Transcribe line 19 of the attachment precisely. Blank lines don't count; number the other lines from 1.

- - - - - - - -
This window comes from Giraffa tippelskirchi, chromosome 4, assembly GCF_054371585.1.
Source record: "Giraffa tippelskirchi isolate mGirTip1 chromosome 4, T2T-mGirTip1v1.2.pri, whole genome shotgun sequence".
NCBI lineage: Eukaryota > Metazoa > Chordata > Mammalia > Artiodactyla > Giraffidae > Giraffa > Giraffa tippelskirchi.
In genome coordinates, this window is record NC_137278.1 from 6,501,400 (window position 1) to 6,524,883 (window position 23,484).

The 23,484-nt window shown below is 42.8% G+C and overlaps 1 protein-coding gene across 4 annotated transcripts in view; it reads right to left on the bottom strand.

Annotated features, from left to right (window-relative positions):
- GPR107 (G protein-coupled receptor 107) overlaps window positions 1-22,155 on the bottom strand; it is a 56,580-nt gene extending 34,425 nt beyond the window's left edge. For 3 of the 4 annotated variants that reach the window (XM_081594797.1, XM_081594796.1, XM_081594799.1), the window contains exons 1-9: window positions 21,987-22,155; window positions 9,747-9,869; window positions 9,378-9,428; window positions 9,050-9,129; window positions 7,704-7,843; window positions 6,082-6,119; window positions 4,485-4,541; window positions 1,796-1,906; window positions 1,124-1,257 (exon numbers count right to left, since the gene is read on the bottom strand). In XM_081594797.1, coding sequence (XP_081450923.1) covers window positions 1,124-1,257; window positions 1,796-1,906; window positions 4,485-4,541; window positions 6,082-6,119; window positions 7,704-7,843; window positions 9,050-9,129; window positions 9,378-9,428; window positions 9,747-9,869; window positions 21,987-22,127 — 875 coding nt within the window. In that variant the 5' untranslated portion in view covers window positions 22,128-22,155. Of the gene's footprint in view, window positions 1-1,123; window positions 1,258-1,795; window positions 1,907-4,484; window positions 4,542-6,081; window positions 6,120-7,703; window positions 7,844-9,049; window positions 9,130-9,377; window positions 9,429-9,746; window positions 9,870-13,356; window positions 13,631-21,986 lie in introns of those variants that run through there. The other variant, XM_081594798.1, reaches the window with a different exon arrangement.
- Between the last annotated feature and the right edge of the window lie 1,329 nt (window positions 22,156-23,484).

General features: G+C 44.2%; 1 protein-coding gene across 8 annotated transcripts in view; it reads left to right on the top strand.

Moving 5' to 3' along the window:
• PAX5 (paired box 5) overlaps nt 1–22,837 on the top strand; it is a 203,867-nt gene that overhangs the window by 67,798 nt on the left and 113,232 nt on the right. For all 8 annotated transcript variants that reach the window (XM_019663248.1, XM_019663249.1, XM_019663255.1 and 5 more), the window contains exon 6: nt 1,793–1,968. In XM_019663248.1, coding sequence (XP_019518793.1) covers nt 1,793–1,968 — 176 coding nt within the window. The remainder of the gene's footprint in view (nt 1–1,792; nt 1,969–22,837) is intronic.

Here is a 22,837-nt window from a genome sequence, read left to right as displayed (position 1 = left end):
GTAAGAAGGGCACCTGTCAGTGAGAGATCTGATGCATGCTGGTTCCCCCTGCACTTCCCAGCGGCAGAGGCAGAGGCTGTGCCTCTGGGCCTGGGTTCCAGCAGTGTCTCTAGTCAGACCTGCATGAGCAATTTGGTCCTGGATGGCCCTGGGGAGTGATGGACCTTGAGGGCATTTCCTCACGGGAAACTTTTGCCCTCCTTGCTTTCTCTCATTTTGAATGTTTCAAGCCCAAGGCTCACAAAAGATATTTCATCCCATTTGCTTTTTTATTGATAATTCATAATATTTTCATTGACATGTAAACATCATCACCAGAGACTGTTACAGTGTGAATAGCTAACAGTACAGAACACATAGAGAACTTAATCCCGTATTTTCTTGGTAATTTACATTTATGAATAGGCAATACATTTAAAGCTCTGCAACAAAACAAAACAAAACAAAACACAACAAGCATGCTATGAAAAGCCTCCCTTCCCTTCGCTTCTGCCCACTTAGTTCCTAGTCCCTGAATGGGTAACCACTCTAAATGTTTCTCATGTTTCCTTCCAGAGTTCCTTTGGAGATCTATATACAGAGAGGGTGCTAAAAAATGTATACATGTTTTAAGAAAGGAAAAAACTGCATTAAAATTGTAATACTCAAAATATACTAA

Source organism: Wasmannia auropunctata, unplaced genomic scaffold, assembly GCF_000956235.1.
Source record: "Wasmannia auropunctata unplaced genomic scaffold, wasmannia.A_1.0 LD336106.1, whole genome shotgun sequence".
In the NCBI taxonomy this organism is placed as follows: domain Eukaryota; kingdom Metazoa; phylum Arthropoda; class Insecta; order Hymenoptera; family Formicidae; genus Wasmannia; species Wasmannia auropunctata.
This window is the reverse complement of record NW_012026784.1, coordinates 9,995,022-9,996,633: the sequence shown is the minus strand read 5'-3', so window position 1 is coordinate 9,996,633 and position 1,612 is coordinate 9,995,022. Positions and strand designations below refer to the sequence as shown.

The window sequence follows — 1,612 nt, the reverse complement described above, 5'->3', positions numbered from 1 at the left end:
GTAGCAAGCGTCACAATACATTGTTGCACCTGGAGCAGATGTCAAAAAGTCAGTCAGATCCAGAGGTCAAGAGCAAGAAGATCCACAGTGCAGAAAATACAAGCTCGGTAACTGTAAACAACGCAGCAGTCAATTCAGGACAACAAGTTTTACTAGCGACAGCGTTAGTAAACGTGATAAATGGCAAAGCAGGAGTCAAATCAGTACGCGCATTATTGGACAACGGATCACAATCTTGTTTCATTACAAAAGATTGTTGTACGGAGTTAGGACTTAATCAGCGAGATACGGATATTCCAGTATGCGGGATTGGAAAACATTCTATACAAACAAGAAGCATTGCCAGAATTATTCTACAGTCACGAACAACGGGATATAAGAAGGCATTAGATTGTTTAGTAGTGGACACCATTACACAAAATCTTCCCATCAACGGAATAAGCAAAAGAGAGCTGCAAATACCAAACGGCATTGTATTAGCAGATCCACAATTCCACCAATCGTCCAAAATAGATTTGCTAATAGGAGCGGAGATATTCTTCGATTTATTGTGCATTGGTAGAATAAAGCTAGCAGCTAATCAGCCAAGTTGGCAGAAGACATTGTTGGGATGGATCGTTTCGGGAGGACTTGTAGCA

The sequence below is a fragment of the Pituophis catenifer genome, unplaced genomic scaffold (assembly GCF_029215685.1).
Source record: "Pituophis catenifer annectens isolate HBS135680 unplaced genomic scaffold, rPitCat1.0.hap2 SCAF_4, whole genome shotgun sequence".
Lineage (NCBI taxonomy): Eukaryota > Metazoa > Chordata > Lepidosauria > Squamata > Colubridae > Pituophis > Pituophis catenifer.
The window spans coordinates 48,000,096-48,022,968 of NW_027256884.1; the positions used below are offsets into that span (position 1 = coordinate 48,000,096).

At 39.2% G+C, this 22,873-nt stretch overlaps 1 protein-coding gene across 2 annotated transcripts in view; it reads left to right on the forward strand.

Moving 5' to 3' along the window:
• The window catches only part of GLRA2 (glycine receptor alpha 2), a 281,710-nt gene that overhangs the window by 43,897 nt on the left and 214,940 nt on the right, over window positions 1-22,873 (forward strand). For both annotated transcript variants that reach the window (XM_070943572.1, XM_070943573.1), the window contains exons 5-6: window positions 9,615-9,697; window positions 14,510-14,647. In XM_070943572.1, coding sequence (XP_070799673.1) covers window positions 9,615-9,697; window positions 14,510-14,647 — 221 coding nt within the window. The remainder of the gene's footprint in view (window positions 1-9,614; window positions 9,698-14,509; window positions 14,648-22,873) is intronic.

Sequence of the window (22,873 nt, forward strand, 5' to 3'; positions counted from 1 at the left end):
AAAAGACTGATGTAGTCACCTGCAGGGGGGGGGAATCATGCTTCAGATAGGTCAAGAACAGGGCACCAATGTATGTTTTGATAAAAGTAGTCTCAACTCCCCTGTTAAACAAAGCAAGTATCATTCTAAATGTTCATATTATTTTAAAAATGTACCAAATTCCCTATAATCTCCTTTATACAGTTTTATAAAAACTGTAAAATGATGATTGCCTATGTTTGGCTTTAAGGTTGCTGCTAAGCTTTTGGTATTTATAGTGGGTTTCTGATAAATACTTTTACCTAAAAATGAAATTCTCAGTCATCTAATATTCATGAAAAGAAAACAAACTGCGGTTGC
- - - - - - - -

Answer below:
GTAGCAAGCGTCACAATACATTGTTGCACCTGGAGCAGATGTCAAAAAGTCAGTCAGATCCAGAGGTCAAGAGCAAGAAGATCCACAGTGCAGAAAATACAAGCTCGGTAACTGTAAACAACGCAGCAGTCAATTCAGGACAACAAGTTTTACTAGCGACAGCGTTAGTAAACGTGATAAATGGCAAAGCAGGAGTCAAATCAGTACGCGCATTATTGGACAACGGATCACAATCTTGTTTCATTACAAAAGATTGTTGTACGGAGTTAGGACTTAATCAGCGAGATACGGATATTCCAGTATGCGGGATTGGAAAACATTCTATACAAACAAGAAGCATTGCCAGAATTATTCTACAGTCACGAACAACGGGATATAAGAAGGCATTAGATTGTTTAGTAGTGGACACCATTACACAAAATCTTCCCATCAACGGAATAAGCAAAAGAGAGCTGCAAATACCAAACGGCATTGTATTAGCAGATCCACAATTCCACCAATCGTCCAAAATAGATTTGCTAATAGGAGCGGAGATATTCTTCGATTTATTGTGCATTGGTAGAATAAAGCTAGCAGCTAATCAGCCAAGTTGGCAGAAGACATTGTTGGGATGGATCGTTTCGGGAGGACTTGTAGCA